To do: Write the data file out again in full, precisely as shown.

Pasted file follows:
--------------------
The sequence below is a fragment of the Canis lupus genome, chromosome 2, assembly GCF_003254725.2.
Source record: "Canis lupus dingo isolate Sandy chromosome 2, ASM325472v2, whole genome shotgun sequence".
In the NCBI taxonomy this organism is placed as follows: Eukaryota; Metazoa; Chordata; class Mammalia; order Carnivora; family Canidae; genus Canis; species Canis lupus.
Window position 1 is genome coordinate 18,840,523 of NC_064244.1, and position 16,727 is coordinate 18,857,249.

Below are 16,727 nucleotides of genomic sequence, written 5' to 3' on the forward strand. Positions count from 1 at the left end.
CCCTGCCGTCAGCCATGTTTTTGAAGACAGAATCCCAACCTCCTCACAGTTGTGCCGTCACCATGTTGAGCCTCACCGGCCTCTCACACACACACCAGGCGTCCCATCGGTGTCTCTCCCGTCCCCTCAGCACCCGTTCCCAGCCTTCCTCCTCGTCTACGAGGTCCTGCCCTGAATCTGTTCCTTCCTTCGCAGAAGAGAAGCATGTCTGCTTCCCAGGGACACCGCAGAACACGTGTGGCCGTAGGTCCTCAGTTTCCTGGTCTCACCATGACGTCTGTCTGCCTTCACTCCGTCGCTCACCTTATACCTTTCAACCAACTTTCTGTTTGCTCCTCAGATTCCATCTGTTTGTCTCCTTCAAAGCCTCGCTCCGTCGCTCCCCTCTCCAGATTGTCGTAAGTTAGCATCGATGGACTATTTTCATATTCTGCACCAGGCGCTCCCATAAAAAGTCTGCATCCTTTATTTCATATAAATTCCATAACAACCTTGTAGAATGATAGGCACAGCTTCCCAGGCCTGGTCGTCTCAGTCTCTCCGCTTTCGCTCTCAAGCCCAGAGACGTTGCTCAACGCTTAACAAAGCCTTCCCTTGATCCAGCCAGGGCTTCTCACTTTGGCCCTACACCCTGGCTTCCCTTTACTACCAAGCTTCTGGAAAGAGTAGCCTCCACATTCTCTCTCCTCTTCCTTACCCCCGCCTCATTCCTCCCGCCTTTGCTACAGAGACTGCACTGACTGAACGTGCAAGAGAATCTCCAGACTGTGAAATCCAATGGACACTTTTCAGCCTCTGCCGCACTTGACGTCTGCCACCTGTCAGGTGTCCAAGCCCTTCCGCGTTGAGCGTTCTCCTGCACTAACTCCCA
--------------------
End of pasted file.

The sequence below is a fragment of the Canis lupus genome, chromosome 2, assembly GCF_003254725.2.
Source record: "Canis lupus dingo isolate Sandy chromosome 2, ASM325472v2, whole genome shotgun sequence".
In the NCBI taxonomy this organism is placed as follows: Eukaryota; Metazoa; Chordata; class Mammalia; order Carnivora; family Canidae; genus Canis; species Canis lupus.
Window position 1 is genome coordinate 18,840,523 of NC_064244.1, and position 16,727 is coordinate 18,857,249.

Below are 16,727 nucleotides of genomic sequence, written 5' to 3' on the forward strand. Positions count from 1 at the left end.
CCCTGCCGTCAGCCATGTTTTTGAAGACAGAATCCCAACCTCCTCACAGTTGTGCCGTCACCATGTTGAGCCTCACCGGCCTCTCACACACACACCAGGCGTCCCATCGGTGTCTCTCCCGTCCCCTCAGCACCCGTTCCCAGCCTTCCTCCTCGTCTACGAGGTCCTGCCCTGAATCTGTTCCTTCCTTCGCAGAAGAGAAGCATGTCTGCTTCCCAGGGACACCGCAGAACACGTGTGGCCGTAGGTCCTCAGTTTCCTGGTCTCACCATGACGTCTGTCTGCCTTCACTCCGTCGCTCACCTTATACCTTTCAACCAACTTTCTGTTTGCTCCTCAGATTCCATCTGTTTGTCTCCTTCAAAGCCTCGCTCCGTCGCTCCCCTCTCCAGATTGTCGTAAGTTAGCATCGATGGACTATTTTCATATTCTGCACCAGGCGCTCCCATAAAAAGTCTGCATCCTTTATTTCATATAAATTCCATAACAACCTTGTAGAATGATAGGCACAGCTTCCCAGGCCTGGTCGTCTCAGTCTCTCCGCTTTCGCTCTCAAGCCCAGAGACGTTGCTCAACGCTTAACAAAGCCTTCCCTTGATCCAGCCAGGGCTTCTCACTTTGGCCCTACACCCTGGCTTCCCTTTACTACCAAGCTTCTGGAAAGAGTAGCCTCCACATTCTCTCTCCTCTTCCTTACCCCCGCCTCATTCCTCCCGCCTTTGCTACAGAGACTGCACTGACTGAACGTGCAAGAGAATCTCCAGACTGTGAAATCCAATGGACACTTTTCAGCCTCTGCCGCACTTGACGTCTGCCACCTGTCAGGTGTCCAAGCCCTTCCGCGTTGAGCGTTCTCCTGCACTAACTCCCA